Most of my projects are taken in the spirit of: If I am not putting in that back end work: Why would I expect perfection? My overriding motivation and goal is the relaxing meditative process. (I've done this uncial 'O' countless times. If I take it for granted and don't take the 5+ sec focusing on it THIS time, should I be surprised if it is a bit off?)
The joy of doing this as a hobby is if I find something inexplicably interesting, I will spend the time to perfect it. If not interesting, its time to move on for a while, if not permanently.
Mental state is important, some days I don't work on an in progress project if I'm not in a calm place physically and mentally.
If you do make a mistake, it is a learning opportunity to get better for the next time. Try to correct it. If you find it ruined trying to correct it, now you know a little more about what you can and cannot correct to make the next time go smoother.
Keep the long game in mind, the goal is a process, not a one off thing. As the process gets better, perfection gets closer. If you make a mistake, it is time lost, but you can make another, and that is more time for the meditative practice (my goal).
@Erica McPhee There is an odd juxtaposition of art and the perfect lettering to me. I am in the camp of unnecessarily striving for perfection and some of the modern scripts make me very uncomfortable. Good point on the differing level of mistakes and MISTAKES. I will make a mistake that unnecessarily bothers me and point it out to someone else and they don't even notice it. I am purposefully keeping calligraphy as a hobby, mad respect to you pros.

Offline Mary_M

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Re: Coping with perfectionism
« Reply #3 on: October 10, 2023, 12:11:49 PM »
I’m a hobbyist calligrapher but absolutely have struggles with perfectionism. I’ve only taken one class, Engrosser’s Script, with David Grimes. He always emphasized that there’s no such thing as perfection in calligraphy. If we commented on someone else’s work saying “It’s perfect!” He would kindly remind us not to use that word in the context of calligraphy. So now I try not to use the word.
I am quite critical of my own work even though it only matters to me. We all have different levels of what we think of as good work. How we handle our mistakes and failures is personal. You’ll learn what’s acceptable for you.
 It’s nice to hang on to a few beginner samples so that as you improve you can see how far you’ve come. It’s also nice to throw “garbage” in the recycling bin and start again.

Offline Erica McPhee

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Re: Coping with perfectionism
« Reply #4 on: October 10, 2023, 03:13:00 PM »
Great advice Mary!

Also, I absolutely disagree with David on this. (And many others.) I have a dear mentor who always said, “we don’t do perfect in this class” to which my thought was, “speak for yourself.”  ;D By that, I’m not saying my work was perfect, but I absolutely disagree that there is no perfection in calligraphy (as noted in my post above). That is the exact false modesty I am talking about. David has created some pretty perfect calligraphy (by the definition I posted above and by the majority of standards) and I hope he would recognize it as such. It’s OK to say sometimes - hey that’s a perfect letter!  Or perhaps it is really about setting an unattainable standard. “The don’t try to be perfect as you’ll never get there” argument. But I think it’s disheartening and discouraging. I just see it differently I guess.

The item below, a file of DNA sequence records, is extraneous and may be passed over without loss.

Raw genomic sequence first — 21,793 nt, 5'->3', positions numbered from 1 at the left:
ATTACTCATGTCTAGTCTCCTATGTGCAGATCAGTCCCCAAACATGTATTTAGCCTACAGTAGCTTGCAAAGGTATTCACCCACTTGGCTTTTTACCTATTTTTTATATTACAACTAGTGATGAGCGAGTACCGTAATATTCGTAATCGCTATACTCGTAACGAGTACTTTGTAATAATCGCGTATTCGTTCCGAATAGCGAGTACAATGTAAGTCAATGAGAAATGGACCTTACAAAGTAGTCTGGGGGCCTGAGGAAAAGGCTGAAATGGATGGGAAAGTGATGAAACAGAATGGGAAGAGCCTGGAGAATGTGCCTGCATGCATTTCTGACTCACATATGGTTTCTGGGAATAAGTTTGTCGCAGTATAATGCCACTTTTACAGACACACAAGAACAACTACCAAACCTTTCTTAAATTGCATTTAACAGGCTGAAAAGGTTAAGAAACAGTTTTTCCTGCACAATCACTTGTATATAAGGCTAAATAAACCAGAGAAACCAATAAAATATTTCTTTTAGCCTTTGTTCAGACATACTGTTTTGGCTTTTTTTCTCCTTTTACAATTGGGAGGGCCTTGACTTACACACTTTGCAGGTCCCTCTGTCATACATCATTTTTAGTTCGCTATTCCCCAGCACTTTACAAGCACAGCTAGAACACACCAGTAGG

I’ve only taken one class, Engrosser’s Script, with David Grimes. He always emphasized that there’s no such thing as perfection in calligraphy. If we commented on someone else’s work saying “It’s perfect!” He would kindly remind us not to use that word in the context of calligraphy. So now I try not to use the word.
Warm Regards,
Erica
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Offline Mary_M

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Re: Coping with perfectionism
« Reply #5 on: October 11, 2023, 02:45:02 PM »
@Erica McPhee I’m glad you said that. I saw a lot of work in the class that looked perfect to me. Maybe it’s because there are students of all levels in the classes and he doesn’t want beginners to get discouraged. Some of the people didn’t need the class at all, they were already so skilled. I usually didn’t know what to critique so stayed silent.

Offline Matthew H.

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Re: Coping with perfectionism
« Reply #6 on: October 11, 2023, 05:17:43 PM »
Thank you so much for your replies. It’s been incredibly helpful, reading both your perspectives on and advice for dealing with perfectionism.

I'm sorry for how long it's taken me to write even this short message – it's been quite a strange week! Fingers crossed, I should be able to reply properly tomorrow.

Thanks again, everyone.

Offline Matthew H.

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Re: Coping with perfectionism
« Reply #7 on: October 13, 2023, 04:19:42 PM »
Sorry I wasn't able to reply yesterday as I'd hoped. :-[

@Erica McPhee What you said was a huge help and gave me lots to think about. Thank you so much. I’d been concerned I was a bit of a hopeless case, enjoying the precision of calligraphy rather than its expressive side – not that they’re mutually exclusive, of course!

I think I'd always carried around the idea that calligraphy was defined by how perfect it was. But thinking about it, I realise there must be more to calligraphy than that, because the closer it moves to perfection, the easier it is to supplant it with typography, which will always produce the most perfect letters. I wouldn't want that sort of thinking to allow me to get away with sloppiness, but I guess it gives me a way to accept a shaky stroke here or there.

I suppose my underlying reason for asking about all of this is because, when it comes to pushing past perfectionism into obsession… well, I have form in that regard, I’m afraid. I’ve pushed myself too far in the past in other areas, even to the extent of damaging my health. It’s seeing that pattern that makes me want to do things differently with calligraphy. The trouble is, I want to have my cake and eat it! For my health’s sake, I want to be sensible – but in my heart of hearts, I’d love for my work to be perfect, too.